This is now

Five years later, tech cut loose. People learned to get and use powerful applications on portable devices. We started calling them “apps,” which sounds a lot friendlier than “applications.” Even “smart phone” is better than “computer.” And when the phone doesn’t work, well, just turn it off and turn it on again.

Now we take our gadgets, and their internet connections, for granted. We get informed and entertained, wherever we are, whenever we want.

And we want it to All. Just. Work.

I usually does, and when it doesn’t, it’s so much faster to fix than it used to be. That’s where my managed support comes in. For the first time ever, I can know the health of all the computers under my administration, and take comfort knowing that they are automatically maintaining themselves. So if something goes awry, I can resolve it even before it causes downtime, and all the basic troubleshooting has already been done for me.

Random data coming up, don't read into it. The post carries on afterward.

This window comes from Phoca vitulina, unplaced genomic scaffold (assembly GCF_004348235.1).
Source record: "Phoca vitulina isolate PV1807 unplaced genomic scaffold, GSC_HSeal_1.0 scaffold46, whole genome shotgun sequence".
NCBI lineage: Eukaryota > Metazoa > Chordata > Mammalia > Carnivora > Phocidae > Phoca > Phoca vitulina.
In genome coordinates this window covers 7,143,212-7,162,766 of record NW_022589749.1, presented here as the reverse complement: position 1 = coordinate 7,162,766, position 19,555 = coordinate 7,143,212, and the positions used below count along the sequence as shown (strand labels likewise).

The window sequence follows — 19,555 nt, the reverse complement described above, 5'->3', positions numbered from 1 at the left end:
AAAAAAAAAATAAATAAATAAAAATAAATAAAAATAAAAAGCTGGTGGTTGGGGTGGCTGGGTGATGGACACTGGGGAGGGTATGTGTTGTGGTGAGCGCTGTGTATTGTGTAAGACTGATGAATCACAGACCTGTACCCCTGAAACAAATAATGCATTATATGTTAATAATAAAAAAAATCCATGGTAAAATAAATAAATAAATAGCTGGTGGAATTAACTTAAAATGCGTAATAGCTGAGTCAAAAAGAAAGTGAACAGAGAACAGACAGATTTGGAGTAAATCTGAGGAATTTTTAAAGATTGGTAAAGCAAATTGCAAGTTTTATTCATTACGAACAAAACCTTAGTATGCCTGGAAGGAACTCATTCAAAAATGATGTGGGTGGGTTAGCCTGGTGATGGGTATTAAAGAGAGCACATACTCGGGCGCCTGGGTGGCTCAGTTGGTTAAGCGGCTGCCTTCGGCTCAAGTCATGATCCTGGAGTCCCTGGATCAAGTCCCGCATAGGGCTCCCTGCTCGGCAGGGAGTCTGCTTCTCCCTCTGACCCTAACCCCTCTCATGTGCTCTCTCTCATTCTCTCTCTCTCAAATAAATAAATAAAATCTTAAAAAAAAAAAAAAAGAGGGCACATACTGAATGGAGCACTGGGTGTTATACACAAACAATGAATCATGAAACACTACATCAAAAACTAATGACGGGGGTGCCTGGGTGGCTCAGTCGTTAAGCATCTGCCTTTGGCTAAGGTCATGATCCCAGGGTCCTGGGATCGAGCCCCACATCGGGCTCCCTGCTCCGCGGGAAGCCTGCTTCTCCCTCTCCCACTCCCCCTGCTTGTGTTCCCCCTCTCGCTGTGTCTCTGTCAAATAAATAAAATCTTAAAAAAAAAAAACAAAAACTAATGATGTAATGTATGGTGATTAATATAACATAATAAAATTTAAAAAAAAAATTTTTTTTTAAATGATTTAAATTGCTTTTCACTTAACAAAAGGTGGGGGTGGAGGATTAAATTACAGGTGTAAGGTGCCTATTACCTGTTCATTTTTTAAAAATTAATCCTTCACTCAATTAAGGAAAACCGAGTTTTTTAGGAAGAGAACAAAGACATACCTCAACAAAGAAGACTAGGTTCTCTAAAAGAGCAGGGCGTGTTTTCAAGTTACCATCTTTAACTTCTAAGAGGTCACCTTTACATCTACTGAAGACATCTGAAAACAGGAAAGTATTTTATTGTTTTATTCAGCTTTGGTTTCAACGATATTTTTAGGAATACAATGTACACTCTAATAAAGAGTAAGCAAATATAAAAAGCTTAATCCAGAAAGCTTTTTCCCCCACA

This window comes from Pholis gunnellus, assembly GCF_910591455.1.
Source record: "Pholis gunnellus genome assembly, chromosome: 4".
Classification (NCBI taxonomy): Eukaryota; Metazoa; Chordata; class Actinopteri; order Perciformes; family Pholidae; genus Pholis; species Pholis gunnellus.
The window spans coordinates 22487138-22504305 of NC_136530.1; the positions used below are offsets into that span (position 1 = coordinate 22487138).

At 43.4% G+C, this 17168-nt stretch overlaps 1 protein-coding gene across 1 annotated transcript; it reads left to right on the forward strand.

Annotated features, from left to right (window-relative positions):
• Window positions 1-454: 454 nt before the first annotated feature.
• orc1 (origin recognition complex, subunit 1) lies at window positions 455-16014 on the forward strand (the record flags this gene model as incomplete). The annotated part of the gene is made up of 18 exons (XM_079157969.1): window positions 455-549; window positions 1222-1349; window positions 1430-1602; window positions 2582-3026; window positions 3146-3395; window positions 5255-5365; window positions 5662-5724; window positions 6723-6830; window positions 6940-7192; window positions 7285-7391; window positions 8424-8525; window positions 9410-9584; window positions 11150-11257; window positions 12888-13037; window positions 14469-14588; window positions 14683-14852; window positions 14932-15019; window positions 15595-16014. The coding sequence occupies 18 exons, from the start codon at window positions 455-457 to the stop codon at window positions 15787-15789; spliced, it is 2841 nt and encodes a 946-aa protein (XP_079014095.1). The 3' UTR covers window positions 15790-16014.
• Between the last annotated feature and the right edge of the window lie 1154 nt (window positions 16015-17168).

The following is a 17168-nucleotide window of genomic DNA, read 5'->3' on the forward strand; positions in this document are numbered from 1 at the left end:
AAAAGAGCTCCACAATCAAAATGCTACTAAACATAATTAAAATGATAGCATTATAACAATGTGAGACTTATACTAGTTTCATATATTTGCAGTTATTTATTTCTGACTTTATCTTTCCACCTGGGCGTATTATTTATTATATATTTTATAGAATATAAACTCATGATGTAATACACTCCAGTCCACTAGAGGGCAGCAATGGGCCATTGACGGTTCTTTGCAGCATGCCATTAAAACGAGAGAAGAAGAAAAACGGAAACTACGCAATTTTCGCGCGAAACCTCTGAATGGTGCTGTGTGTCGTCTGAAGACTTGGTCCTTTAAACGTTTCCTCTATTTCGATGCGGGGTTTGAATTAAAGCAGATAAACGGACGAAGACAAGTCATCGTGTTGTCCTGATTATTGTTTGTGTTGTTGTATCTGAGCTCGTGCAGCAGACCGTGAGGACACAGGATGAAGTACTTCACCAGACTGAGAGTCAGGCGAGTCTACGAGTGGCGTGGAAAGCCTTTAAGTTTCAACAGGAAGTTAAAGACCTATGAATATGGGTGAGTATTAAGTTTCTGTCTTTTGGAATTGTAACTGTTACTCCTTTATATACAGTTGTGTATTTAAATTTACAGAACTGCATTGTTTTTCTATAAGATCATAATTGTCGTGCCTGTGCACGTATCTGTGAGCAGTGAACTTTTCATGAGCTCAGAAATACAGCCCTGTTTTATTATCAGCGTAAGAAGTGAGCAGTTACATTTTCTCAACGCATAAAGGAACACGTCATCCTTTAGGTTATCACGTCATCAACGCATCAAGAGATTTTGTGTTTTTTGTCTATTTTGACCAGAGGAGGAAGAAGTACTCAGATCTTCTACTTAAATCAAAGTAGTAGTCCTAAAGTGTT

So I think the old model of IT is outdated. It’s not about break/fix. It’s about automation and proactive management. And making people happy with their Macs has never been easier.

Word up

“Welcome to WordPress. This is your first post. Edit or delete it, then start blogging!”
Gonna leave this here. Welcome to the new J2Mac page. Redesign is happening as we speak. On the off chance you happen to be watching today, please pardon any back ‘n’ forth. And if you have any WordPress tips for me, throw ’em at I’m doing this seat-of-the-pants as usual, and will clean it up quick as I can.

LogMeIn available for Mac… um… last year

Oh, man, this is top notch: LogMeIn, probably the leading package that let’s you control your computers from afar, finally came out with a Mac controller for their Free package, and … I guess I’m the last to know about it.